Diplomacy’s basic currency is credibility, which rests on consistency of words with actions, and coherence of national policy. For it, the U.S. diplomat today needs a durable picture of our core national interest. During the Cold War, U.S. diplomats knew that the Containment Doctrine explained almost any actions of our government. Since we lost that focus, U.S. policy has reacted to crises, such as terrorism, and veered between political priorities, from trade liberalization to climate policy to energy independence to women’s rights.

Given today’s volatile politics and a swirling internet-connected world, Containment’s consistency will not be replaced any time soon. We must be able to name a core interest that can fit shifting priorities, more fundamental than partisan politics, drawn in our own terms rather than in reaction to adversaries or crises.

The post-modern world does not only disrupt American foreign policy. Any nation’s priorities are perpetually overtaken by events, discoveries, and new voices. Many are turning for guidance to traditions of ethnicity, religion, or nationalism. The U.S. does not have this option. Individual Americans carry such old markers of personal identity, but our nation was conceived on principle, invoked by our founders as they divorced their ethnic homeland.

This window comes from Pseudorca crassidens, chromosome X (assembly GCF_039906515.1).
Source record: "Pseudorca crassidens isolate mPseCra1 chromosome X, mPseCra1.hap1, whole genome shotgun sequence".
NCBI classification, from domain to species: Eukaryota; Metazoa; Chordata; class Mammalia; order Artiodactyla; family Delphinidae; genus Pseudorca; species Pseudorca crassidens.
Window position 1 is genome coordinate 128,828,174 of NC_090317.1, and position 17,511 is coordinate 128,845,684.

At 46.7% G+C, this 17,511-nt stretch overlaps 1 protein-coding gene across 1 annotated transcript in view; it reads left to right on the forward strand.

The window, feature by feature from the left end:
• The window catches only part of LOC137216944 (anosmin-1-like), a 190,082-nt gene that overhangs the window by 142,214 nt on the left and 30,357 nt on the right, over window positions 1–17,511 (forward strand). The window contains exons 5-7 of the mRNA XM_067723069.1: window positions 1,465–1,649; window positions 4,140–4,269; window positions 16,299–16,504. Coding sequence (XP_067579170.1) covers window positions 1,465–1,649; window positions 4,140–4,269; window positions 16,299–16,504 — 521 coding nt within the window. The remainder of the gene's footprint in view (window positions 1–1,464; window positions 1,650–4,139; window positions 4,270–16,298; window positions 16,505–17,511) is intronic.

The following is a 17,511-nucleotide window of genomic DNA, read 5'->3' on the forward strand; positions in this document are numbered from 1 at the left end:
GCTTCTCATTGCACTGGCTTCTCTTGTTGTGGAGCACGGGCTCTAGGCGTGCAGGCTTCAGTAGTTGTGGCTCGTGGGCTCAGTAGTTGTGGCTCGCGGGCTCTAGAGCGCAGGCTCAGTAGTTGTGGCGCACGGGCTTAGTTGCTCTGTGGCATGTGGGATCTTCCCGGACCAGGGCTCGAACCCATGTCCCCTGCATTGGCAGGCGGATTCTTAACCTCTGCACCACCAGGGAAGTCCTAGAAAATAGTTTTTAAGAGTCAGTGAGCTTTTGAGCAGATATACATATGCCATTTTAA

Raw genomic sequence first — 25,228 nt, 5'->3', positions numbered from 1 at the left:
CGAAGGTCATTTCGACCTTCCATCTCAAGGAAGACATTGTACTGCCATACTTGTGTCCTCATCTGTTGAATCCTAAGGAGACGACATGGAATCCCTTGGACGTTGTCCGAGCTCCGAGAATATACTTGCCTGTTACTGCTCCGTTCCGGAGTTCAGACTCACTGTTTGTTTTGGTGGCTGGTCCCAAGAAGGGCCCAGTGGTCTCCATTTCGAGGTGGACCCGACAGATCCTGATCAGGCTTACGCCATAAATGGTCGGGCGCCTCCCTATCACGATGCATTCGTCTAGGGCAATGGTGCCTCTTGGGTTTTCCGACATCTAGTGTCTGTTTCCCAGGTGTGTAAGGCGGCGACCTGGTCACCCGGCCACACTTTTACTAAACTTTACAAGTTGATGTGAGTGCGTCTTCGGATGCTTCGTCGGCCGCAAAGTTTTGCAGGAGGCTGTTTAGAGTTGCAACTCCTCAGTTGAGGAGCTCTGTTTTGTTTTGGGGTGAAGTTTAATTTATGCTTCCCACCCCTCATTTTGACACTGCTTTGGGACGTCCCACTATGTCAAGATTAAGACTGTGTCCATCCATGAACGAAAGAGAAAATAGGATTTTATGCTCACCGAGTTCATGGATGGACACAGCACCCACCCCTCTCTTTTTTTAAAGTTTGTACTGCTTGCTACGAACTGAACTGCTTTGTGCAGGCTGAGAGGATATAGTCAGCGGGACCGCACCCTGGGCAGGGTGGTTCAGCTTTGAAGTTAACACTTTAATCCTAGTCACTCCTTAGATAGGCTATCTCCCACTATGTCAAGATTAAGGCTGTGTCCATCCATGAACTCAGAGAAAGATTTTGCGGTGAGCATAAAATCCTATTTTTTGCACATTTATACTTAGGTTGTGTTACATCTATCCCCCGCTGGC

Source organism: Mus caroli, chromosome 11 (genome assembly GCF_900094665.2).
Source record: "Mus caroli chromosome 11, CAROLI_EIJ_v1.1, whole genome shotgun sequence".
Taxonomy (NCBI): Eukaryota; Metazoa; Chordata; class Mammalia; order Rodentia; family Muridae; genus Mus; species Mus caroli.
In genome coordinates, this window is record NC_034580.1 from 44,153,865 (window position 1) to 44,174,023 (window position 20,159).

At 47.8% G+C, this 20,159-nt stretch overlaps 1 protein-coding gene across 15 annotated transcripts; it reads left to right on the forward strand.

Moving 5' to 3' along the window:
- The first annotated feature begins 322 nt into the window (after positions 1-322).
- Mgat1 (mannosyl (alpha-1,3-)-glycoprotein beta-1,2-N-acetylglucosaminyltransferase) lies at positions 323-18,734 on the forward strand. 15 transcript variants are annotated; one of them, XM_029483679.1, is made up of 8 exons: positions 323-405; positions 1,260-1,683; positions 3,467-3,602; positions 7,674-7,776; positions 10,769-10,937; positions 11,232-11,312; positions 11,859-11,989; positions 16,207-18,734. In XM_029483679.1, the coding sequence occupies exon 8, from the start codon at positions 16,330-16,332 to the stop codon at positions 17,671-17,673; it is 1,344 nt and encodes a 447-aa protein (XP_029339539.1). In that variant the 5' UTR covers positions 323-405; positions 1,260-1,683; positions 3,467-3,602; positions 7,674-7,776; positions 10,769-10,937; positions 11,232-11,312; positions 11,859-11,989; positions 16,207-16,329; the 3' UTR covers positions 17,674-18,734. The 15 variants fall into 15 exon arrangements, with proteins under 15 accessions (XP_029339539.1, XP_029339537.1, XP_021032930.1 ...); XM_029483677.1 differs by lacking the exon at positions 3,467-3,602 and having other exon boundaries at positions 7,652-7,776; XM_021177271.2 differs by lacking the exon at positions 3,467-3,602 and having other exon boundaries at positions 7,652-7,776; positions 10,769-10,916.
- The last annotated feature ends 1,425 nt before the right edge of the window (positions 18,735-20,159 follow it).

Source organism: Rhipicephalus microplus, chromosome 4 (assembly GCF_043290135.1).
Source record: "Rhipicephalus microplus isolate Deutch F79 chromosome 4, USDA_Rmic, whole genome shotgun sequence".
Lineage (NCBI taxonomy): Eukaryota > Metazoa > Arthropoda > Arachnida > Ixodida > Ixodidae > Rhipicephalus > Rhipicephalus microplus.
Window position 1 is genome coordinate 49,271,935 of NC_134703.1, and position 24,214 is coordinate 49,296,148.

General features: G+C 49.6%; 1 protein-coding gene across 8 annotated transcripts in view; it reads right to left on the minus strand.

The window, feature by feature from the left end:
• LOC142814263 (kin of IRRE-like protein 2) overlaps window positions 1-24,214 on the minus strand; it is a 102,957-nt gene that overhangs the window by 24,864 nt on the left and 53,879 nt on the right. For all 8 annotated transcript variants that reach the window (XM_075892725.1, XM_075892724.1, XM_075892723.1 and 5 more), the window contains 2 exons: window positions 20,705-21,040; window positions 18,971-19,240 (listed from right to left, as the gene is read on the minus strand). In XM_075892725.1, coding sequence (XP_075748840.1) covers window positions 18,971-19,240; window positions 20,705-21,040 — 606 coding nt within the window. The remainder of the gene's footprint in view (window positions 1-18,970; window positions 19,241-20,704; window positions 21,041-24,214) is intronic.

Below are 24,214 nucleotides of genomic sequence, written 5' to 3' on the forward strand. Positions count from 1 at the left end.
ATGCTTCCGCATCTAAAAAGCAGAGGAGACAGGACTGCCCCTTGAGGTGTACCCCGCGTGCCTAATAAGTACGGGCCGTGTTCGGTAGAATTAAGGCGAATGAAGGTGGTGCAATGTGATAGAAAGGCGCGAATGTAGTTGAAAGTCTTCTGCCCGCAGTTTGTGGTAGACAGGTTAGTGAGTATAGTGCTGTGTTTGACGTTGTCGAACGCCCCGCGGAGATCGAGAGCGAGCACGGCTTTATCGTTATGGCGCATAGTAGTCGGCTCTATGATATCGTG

Our founding creed, voiced in the Declaration of Independence, is the source of America’s legitimacy, the national beacon and bedrock of a U.S. diplomat’s credibility. To re-hone its diplomatic mission, State must create a body of people expert in the creed’s meaning, who are able to transmit it in policy.

Knowing the creed rigorously takes a rare understanding. It is abstract, enumerating minimal, overarching concepts. It is paradoxical, as free individuals do abuse each other, and government charged to secure rights must restrain itself—and also some individuals. Its words alone cannot guide policy in the flesh, yet their meaning has grown ever more real in our society as we have developed, strained, and fought among ourselves. It is both eternal and fragile: the words shape our view for any circumstances in any times, but we must perpetually prove both our commitment to open-ended rights and our competence to meet people’s needs.